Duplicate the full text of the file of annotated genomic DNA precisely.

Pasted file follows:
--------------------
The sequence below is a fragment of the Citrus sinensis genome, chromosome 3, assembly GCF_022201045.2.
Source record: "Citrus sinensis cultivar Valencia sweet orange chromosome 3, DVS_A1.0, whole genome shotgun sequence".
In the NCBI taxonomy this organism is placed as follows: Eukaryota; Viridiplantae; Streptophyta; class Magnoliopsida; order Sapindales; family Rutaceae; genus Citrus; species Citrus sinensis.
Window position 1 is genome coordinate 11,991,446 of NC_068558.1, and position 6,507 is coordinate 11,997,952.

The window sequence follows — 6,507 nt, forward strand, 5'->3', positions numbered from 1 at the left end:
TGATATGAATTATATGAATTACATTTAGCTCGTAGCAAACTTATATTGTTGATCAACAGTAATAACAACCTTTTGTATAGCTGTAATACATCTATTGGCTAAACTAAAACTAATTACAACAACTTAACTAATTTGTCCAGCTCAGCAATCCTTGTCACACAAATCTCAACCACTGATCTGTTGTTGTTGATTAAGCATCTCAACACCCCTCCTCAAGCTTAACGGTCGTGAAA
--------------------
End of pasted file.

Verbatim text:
The sequence below is a fragment of the Citrus sinensis genome, chromosome 3, assembly GCF_022201045.2.
Source record: "Citrus sinensis cultivar Valencia sweet orange chromosome 3, DVS_A1.0, whole genome shotgun sequence".
In the NCBI taxonomy this organism is placed as follows: Eukaryota; Viridiplantae; Streptophyta; class Magnoliopsida; order Sapindales; family Rutaceae; genus Citrus; species Citrus sinensis.
Window position 1 is genome coordinate 11,991,446 of NC_068558.1, and position 6,507 is coordinate 11,997,952.

The window sequence follows — 6,507 nt, forward strand, 5'->3', positions numbered from 1 at the left end:
TGATATGAATTATATGAATTACATTTAGCTCGTAGCAAACTTATATTGTTGATCAACAGTAATAACAACCTTTTGTATAGCTGTAATACATCTATTGGCTAAACTAAAACTAATTACAACAACTTAACTAATTTGTCCAGCTCAGCAATCCTTGTCACACAAATCTCAACCACTGATCTGTTGTTGTTGATTAAGCATCTCAACACCCCTCCTCAAGCTTAACGGTCGTGAAA